House panels set up to probe indicted GOP Reps. Collins, Hunter

House panels set up to probe indicted GOP Reps. Collins, Hunter
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The House Ethics Committee voted unanimously Thursday to establish investigative subcommittees to look into Reps. Chris CollinsChristopher (Chris) Carl CollinsWhat a year it’s been: A month-by-month look back at 2018's biggest stories Trump vents frustration over wall funding, fueling uncertainty over shutdown GOP scrambles to prevent shutdown after right-wing insurrection MORE (R-N.Y.) and Duncan HunterDuncan Duane HunterWhat a year it’s been: A month-by-month look back at 2018's biggest stories Bipartisan lawmakers unveil bill to tighten some campaign rules California dreamin’ in the 2020 presidential race MORE (R-Calif.) after their indictments last month.

Collins, who was arrested in early August, faces charges of insider trading and lying to federal agents. Hunter and his wife, Margaret, are being charged with misusing $250,000 in campaign funds and falsifying campaign records. Both lawmakers maintain their innocence.

The special panels will launch probes into whether the congressmen violated the House's official code of conduct. The subcommittee investigating Collins will be led by Reps. Mimi Walters (R-Calif.) and Ted DeutchTheodore (Ted) Eliot DeutchOvernight Energy: Senators introduce bipartisan carbon tax bill | House climate panel unlikely to have subpoena power | Trump officials share plan to prevent lead poisoning Flake to co-introduce bipartisan climate bill House Dems talking more about impeaching Trump MORE (D-Fla.), while the investigation into Hunter will be led by Reps. Leonard LanceLeonard LanceIncoming Dem lawmaker: Trump 'sympathizes' with leaders 'accused of moral transgressions' On The Money: Why the tax law failed to save the GOP majority | Grassley opts for Finance gavel, setting Graham up for Judiciary | Trump says China eager for trade deal | Facebook reeling after damning NYT report Tax law failed to save GOP majority MORE (R-N.J.) and Anthony BrownAnthony Gregory BrownDem lawmaker: ‘Entirely inappropriate’ for Trump to talk politics during troop visit Overnight Defense: Almost half of border deployment sent home | Trump, Dems dig in as shutdown nears | Flynn associates charged over illegal lobbying Democrats with military background offer support for Pelosi MORE (D-Md.).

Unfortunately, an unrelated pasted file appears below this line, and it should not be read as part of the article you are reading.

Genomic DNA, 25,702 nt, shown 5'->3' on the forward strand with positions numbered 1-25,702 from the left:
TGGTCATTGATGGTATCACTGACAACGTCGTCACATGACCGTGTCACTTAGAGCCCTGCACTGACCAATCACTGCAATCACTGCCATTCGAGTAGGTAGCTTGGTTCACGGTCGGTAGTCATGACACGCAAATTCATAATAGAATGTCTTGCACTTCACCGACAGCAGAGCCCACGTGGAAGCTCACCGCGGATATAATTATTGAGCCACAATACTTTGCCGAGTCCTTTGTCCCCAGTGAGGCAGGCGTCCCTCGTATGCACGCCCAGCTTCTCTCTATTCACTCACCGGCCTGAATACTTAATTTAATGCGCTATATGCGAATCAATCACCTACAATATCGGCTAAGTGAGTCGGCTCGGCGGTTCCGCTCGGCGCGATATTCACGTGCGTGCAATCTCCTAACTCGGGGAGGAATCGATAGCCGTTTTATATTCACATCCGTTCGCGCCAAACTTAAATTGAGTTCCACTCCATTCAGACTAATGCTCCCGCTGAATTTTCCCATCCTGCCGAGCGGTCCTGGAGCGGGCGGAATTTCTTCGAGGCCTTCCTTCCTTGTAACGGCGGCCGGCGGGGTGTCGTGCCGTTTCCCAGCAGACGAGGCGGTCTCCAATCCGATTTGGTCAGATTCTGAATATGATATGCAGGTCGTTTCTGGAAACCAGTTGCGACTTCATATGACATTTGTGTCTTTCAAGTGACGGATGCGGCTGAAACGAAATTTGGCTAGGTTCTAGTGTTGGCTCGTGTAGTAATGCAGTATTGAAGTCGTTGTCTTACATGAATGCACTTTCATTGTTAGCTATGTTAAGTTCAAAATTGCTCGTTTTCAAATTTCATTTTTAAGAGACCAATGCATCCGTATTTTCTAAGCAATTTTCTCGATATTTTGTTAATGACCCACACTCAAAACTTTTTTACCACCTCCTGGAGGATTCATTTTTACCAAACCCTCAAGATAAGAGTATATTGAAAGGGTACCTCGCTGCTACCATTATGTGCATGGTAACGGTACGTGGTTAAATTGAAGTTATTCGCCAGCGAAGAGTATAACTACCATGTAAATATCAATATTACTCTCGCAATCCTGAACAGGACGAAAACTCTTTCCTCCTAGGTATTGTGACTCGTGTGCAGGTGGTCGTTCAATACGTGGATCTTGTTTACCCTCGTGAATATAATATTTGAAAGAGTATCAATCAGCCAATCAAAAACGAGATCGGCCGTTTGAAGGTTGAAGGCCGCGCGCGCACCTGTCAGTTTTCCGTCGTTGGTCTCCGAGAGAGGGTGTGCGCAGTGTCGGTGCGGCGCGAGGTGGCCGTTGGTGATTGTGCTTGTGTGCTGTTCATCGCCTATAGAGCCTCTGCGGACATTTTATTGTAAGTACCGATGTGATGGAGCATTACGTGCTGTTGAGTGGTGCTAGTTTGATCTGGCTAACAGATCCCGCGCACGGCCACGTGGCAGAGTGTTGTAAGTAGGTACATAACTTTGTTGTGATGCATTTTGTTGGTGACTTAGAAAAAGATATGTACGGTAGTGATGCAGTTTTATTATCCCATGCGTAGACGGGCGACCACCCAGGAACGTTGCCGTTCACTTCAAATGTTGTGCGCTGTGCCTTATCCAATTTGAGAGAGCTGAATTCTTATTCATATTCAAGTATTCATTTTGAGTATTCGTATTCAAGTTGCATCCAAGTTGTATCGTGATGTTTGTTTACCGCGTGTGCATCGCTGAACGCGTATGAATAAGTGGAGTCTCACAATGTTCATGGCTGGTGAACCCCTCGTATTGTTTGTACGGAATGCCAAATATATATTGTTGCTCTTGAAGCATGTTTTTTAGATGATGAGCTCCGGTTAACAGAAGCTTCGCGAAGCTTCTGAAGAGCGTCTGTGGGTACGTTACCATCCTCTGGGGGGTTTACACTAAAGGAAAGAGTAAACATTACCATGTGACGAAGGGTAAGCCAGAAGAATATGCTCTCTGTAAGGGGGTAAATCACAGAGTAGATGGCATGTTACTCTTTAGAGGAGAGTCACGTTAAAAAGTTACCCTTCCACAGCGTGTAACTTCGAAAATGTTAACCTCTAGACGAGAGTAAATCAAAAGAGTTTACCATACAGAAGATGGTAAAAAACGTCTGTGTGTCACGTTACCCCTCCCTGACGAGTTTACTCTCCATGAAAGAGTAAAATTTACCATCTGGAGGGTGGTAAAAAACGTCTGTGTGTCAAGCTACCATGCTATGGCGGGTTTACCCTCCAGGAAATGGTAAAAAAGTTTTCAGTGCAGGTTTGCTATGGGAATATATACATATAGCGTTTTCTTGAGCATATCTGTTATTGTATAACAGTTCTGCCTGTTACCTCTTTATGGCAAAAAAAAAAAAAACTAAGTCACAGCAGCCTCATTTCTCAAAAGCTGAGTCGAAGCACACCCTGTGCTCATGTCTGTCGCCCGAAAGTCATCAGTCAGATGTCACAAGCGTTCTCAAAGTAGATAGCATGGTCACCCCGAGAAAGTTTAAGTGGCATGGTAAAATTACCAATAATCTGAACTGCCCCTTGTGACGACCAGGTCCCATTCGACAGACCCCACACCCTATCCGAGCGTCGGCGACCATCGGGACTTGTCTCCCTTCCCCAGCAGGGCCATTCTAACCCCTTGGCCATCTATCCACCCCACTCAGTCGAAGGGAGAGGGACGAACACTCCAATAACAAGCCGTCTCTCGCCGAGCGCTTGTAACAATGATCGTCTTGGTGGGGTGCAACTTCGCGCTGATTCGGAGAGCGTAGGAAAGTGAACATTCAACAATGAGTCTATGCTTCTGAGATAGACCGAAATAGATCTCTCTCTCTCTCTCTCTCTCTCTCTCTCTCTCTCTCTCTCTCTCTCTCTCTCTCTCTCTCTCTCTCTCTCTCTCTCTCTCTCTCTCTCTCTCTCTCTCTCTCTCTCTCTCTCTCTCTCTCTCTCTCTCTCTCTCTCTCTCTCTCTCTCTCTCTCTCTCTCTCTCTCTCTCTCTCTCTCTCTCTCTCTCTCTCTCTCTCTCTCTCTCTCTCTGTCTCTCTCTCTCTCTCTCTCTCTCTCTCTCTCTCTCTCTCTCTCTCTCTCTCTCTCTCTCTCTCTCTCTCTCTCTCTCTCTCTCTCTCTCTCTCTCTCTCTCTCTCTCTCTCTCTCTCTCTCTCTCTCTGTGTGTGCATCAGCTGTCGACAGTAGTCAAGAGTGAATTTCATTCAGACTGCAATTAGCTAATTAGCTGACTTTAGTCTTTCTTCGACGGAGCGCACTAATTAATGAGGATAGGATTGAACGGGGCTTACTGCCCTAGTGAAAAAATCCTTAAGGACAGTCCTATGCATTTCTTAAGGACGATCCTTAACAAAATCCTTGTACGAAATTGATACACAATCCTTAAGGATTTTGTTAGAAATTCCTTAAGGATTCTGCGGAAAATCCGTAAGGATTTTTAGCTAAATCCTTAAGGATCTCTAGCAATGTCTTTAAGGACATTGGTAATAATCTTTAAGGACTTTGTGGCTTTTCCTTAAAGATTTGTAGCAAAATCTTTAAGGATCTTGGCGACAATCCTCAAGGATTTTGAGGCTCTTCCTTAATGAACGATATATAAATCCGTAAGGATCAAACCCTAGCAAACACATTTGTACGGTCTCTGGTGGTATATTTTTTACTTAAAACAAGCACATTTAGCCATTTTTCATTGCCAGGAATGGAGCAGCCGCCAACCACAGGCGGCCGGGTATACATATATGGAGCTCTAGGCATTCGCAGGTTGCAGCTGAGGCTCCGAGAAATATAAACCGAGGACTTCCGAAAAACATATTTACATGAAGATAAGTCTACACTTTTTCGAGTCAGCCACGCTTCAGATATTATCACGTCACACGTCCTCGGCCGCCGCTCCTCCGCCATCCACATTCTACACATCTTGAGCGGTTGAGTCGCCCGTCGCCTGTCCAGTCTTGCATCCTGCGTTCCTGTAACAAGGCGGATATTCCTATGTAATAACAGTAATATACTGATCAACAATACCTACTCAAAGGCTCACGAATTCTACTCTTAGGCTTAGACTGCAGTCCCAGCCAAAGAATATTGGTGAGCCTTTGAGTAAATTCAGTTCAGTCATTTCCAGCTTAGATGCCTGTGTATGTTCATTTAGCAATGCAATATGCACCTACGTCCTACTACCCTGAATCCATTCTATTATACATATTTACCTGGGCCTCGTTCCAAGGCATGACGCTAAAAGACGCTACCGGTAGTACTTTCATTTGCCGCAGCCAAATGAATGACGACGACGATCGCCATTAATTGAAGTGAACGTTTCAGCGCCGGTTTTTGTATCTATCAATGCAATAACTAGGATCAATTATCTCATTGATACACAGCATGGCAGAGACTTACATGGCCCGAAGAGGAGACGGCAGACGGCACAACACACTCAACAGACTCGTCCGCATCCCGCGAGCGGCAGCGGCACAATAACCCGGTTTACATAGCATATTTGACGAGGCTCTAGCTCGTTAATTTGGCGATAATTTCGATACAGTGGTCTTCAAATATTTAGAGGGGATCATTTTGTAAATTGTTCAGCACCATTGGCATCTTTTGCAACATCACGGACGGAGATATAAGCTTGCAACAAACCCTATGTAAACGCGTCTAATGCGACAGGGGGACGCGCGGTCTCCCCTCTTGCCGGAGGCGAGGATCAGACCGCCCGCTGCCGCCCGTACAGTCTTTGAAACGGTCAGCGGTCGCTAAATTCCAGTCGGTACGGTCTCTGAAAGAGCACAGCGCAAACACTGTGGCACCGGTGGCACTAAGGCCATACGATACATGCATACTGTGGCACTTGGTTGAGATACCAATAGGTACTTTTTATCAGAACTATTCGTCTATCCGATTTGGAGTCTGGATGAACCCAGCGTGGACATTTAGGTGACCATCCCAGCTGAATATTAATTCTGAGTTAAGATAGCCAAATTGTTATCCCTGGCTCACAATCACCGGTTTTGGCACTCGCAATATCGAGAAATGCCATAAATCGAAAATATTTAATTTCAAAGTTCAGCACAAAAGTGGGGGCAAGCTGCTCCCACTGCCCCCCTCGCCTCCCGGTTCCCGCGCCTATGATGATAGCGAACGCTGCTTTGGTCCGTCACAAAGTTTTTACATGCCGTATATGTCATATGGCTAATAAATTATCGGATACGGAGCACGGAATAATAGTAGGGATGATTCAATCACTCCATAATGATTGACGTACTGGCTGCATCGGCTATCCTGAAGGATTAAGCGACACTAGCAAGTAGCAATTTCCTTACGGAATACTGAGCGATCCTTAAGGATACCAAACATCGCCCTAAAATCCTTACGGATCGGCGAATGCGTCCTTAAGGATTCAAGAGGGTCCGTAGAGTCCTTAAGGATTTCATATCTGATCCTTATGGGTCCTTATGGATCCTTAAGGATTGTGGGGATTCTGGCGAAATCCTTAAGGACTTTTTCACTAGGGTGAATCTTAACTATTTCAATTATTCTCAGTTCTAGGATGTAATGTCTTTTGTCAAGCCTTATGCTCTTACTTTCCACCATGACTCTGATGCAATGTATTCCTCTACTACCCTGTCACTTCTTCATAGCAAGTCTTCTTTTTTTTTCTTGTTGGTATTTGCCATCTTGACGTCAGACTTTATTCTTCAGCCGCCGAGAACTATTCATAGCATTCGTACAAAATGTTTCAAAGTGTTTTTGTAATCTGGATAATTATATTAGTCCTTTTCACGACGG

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The Ethics Committee said it will defer its consideration to the Department of Justice at the agency's request while court proceedings continue.

The announcement comes just two months before the November midterm elections as Republicans fight to hold on to the majority in the House.

Democrats are looking to pick up Collins's and Hunter's seats, both of which were once considered GOP strongholds.

Election handicappers at the nonpartisan Cook Political Report shifted both districts following the indictments last month.

Collins announced he would not seek reelection, while Hunter maintains an 8-point lead over his Democratic opponent, Ammar Campa-Najjar, according to a recent poll conducted for the Union-Tribune by SurveyUSA.